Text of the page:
Was Anne Boleyn a Victim of Sexual Harassment in the Workplace?

Karen Lindsey, author of Divorced, Beheaded, Survived: A Feminist Reinterpretation of the Wives of Henry VIII puts forth a very interesting opinion on the way we should view Anne Boleyn's time at court:

I was doing an article for Ms. about sexual harassment on the job and reading about Henry's wives in my free time, but it took a while to put together the fact that Ann Boleyn's position as lady-in-waiting to Henry's wife Catherine of Aragon was her job, and that, far from trying to lure Henry away from Catherine, she had spent over a year tactfully trying to repel his sexual advances. 
Today, Henry’s approach to Ann would be instantly identifiable as sexual harassment. Ann however, had no social or legal recourse against a the man who ruled the country. She continued, as so many women before and since have done, to dodge her pursuer’s advances while sparing his feelings. It didn’t work.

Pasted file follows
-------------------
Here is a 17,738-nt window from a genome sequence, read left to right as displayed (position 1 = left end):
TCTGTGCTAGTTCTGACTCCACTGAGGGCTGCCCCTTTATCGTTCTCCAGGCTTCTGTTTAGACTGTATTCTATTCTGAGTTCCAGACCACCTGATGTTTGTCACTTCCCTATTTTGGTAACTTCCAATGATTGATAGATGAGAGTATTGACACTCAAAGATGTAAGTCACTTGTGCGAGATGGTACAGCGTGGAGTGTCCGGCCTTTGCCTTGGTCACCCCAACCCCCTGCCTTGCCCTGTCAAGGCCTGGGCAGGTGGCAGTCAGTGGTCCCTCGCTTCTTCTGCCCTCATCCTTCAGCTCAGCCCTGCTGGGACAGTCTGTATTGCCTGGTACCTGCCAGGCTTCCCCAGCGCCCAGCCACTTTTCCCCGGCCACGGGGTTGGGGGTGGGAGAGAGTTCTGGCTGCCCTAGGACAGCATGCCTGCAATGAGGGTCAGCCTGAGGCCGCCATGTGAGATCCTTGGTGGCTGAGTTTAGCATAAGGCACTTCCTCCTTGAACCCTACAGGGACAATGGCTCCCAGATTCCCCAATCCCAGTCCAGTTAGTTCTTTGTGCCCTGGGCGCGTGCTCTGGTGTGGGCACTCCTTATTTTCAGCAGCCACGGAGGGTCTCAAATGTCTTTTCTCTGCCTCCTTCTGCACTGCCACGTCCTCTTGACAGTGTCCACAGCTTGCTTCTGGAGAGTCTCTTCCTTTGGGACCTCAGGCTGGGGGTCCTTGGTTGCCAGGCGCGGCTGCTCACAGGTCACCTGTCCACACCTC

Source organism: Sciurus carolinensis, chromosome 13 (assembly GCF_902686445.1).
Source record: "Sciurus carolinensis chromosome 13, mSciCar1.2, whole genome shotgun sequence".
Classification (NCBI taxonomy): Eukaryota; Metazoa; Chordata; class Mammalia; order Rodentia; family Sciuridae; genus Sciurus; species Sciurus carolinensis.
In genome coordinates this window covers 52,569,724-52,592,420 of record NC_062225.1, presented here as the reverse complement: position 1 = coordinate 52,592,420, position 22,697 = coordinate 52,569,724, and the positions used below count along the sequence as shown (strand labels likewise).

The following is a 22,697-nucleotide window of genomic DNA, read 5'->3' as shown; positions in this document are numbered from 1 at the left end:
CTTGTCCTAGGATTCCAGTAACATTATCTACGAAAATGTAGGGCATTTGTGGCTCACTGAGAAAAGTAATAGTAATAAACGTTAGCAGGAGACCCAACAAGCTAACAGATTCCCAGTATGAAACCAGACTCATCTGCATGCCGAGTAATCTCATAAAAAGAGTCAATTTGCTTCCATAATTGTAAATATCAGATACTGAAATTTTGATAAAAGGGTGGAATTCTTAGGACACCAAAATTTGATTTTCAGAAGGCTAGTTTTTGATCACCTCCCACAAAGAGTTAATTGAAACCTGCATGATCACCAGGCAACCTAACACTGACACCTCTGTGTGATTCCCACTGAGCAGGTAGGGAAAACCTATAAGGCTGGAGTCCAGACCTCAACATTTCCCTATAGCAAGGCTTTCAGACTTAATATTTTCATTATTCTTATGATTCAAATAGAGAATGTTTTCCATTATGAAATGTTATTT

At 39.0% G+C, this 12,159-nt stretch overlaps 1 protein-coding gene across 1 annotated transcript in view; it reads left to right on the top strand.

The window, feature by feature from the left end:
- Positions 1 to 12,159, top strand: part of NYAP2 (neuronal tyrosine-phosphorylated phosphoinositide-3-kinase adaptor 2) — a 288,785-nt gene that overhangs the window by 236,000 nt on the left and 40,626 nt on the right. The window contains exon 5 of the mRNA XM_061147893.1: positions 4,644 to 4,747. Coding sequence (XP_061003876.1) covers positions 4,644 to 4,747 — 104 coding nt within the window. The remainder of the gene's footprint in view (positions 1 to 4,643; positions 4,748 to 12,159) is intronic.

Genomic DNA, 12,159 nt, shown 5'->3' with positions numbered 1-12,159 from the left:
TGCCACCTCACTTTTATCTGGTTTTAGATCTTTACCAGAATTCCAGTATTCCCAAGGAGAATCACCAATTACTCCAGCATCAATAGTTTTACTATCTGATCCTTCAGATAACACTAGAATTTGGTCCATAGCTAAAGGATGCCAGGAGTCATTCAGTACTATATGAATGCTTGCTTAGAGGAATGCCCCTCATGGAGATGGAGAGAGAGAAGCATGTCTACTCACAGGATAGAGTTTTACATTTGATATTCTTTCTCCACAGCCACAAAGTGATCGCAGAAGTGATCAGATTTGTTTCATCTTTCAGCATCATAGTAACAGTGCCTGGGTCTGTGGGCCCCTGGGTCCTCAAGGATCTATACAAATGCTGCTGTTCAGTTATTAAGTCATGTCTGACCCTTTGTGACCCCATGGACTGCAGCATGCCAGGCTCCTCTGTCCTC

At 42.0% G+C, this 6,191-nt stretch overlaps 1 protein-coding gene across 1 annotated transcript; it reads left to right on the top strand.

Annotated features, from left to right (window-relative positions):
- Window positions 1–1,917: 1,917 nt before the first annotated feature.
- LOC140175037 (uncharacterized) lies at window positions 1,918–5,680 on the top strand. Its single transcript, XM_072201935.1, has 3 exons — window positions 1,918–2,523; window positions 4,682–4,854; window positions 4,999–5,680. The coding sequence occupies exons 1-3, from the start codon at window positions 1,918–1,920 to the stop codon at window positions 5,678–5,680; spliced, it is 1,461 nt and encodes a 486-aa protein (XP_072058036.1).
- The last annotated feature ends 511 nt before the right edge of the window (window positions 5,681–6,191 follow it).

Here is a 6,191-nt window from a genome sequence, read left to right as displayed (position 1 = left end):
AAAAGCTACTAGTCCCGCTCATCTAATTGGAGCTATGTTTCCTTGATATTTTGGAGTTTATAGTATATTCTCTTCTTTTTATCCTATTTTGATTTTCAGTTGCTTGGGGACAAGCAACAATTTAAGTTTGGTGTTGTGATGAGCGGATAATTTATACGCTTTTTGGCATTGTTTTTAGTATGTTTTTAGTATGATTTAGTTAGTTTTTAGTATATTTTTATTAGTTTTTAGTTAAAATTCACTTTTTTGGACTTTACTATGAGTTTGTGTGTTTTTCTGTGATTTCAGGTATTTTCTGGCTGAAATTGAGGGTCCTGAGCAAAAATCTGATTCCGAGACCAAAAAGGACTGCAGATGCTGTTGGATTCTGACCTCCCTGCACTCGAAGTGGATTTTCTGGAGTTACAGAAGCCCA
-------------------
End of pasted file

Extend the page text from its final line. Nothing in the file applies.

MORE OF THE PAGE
It was a hellish position. Could she really tell the king to his face that she had no interest in him? She could reiterate her desire to keep her chastity and her honor, but clearly he didn’t respect that. She could ignore his letters and stay away from court, but he refused to take the hint. To offer him the outright insult he asked for would be to risk not only her own but her father’s and brother’s careers at court. She undoubtedly kept hoping he would tire of the chase and transfer his attentions to some newer lady-in-waiting.
But he didn't and she was trapped; there was no chance of her making a good marriage when every eligible nobleman knew the king wanted her.

Lindsey is correct that Katharine of Aragon's court was Anne's workplace. Service in a noble court was the 16th century's version of the corporate ladder.

The world of the nobility was a system of intricate social stratification where everyone sought employment from the rank above. The Babee's Book laid out this chain of service in example: